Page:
Rail and Port Activities Buoy Economy, Top Priority

In an earlier post, an alternative to rebuilding the areas hit by Sandy was posed. In addition to storm resistant building materials and construction, a revamping of zoning laws that respected nature’s sheer destructive capabilities, by restricting housing developments, was offered. As a nyportqualification to that idea, economic engines such as ports, rails and others should be the first, if not the only sector, to be rebuilt in the same locations. Ports are inherently exposed to the risks associated with coastal environments. Although the situation is not the greatest, the site is superb, enabling commerce that is a cornerstone of many port cities’ and regions’ economies. It could be argued that housing development also generates revenue, but where is the analysis that proves the cost of this storm is not outweighed by those revenues. Generating upwards of hundreds of billions of dollars annually in New York alone, the economic impact of ports and related infrastructure is proven to be more valuable.

New York officials will meet with lawmakers on Capitol Hill (Hearings – U.S. Senate Committee on Commerce, Science, & Transportation) in the coming hours to discuss the damages incurred from the storm and appeal for support in the effort to rebuild. The congressmen should be prudent and not write blank checks. While the wish to restore everything and everyone back to the day before Sandy touched shore is admirable, it would be more gallant to consider the future.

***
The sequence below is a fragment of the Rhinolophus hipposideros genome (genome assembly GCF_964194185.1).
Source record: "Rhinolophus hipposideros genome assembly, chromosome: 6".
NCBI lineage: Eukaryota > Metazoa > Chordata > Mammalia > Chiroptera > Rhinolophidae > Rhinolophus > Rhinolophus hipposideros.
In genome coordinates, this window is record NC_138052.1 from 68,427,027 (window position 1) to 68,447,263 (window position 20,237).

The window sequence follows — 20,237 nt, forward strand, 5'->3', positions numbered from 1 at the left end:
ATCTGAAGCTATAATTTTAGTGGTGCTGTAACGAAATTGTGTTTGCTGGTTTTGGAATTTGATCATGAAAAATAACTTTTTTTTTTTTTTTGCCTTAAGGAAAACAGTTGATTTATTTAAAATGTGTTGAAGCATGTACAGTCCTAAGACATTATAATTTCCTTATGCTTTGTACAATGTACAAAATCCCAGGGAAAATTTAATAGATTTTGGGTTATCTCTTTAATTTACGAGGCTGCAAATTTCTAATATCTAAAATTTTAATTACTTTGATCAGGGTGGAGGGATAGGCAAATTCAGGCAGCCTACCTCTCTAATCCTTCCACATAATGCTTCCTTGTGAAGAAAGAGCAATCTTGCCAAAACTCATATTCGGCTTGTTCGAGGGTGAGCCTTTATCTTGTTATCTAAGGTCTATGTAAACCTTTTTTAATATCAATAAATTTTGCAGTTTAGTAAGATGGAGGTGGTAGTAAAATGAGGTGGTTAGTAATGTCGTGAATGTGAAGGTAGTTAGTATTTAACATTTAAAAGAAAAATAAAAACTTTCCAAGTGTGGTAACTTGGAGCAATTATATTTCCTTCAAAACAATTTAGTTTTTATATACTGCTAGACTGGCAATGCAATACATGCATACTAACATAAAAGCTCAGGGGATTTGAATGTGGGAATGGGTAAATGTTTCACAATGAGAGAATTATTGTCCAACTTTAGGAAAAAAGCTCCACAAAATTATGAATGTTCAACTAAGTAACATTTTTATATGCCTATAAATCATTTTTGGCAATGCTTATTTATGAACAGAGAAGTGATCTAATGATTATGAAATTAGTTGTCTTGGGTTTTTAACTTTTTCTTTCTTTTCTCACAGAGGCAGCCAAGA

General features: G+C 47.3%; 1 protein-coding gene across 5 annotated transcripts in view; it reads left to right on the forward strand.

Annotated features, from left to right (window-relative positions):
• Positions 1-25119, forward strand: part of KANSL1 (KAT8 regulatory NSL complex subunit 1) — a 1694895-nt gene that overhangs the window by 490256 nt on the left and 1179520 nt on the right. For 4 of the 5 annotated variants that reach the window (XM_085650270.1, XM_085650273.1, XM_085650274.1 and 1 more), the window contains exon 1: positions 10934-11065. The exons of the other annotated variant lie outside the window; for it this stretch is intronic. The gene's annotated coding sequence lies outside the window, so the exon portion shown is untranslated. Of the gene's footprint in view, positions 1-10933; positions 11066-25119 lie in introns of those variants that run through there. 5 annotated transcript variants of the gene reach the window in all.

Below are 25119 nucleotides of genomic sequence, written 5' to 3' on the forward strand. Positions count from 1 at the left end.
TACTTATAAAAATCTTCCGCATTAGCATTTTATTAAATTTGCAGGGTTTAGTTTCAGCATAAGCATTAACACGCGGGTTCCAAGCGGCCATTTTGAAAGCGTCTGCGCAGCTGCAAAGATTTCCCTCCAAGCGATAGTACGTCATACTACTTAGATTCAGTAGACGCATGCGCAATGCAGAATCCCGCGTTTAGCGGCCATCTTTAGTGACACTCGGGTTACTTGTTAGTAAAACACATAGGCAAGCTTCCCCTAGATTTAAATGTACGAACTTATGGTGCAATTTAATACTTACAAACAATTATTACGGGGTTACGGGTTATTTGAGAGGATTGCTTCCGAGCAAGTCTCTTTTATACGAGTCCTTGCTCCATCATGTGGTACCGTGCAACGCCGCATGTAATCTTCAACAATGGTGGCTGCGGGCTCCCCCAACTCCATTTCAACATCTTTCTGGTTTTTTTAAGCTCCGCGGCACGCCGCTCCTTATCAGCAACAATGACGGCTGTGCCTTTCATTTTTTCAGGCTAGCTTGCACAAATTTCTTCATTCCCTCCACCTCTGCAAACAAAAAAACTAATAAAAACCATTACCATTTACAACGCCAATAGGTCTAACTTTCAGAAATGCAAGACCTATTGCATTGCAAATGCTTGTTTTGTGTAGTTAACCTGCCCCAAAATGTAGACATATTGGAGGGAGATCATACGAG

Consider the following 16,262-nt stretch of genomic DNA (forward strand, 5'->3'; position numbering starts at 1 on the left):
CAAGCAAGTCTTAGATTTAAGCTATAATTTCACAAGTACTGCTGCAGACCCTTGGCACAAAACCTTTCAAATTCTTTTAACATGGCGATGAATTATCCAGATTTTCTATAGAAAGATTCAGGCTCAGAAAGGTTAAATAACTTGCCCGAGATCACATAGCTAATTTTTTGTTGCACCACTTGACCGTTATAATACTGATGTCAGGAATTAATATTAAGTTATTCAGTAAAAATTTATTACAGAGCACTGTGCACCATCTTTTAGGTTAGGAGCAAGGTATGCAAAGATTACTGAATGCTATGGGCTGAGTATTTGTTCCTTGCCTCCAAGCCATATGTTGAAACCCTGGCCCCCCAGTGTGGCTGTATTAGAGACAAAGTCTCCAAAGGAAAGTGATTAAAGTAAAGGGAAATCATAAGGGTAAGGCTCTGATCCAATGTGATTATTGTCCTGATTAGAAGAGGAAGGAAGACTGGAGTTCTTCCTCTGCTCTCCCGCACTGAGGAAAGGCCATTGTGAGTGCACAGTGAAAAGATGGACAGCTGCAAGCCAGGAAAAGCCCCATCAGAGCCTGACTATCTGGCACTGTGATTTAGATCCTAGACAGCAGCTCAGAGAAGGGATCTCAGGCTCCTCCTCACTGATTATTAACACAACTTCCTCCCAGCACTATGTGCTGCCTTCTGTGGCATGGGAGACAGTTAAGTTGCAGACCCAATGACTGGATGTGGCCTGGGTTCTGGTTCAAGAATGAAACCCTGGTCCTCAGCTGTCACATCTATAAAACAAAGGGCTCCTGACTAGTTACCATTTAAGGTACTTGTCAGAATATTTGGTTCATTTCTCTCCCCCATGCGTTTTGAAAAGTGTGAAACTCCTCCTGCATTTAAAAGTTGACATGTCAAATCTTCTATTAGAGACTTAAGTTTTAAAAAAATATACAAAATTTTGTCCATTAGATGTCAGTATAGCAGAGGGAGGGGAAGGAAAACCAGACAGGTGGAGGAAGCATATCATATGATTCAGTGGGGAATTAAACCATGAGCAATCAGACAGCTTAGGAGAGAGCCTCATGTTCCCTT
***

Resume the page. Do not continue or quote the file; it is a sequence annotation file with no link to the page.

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  1. allthingsgeography1

     /  December 7, 2012

    Interesting idea. I personally think it’s crazy to have housing developments so close to the coasts. In the end, the problems that come from meteorological and geophysical events along the shoreline to housing seem to outweigh any benefit (if there really is any benefit to housing being in that specific location…unlike ports). The only issue might be that some people choose to move to specific towns just for ocean views and that kind of closeness wouldn’t exist if zoning does not permit it, possibly resulting in loss of potential population growth into those communities and therefore lost potential tax revenue as part of growth. On the other hand, one could argue that the benefits of having ports and rail would greatly outflank any loss by not having the oceanside properties. New jobs would be created, new residents would move in for those jobs and port communities tend to boom quite successfully.

  2. allthingsgeography1

     /  December 7, 2012

    Reblogged this on All Things Geography.


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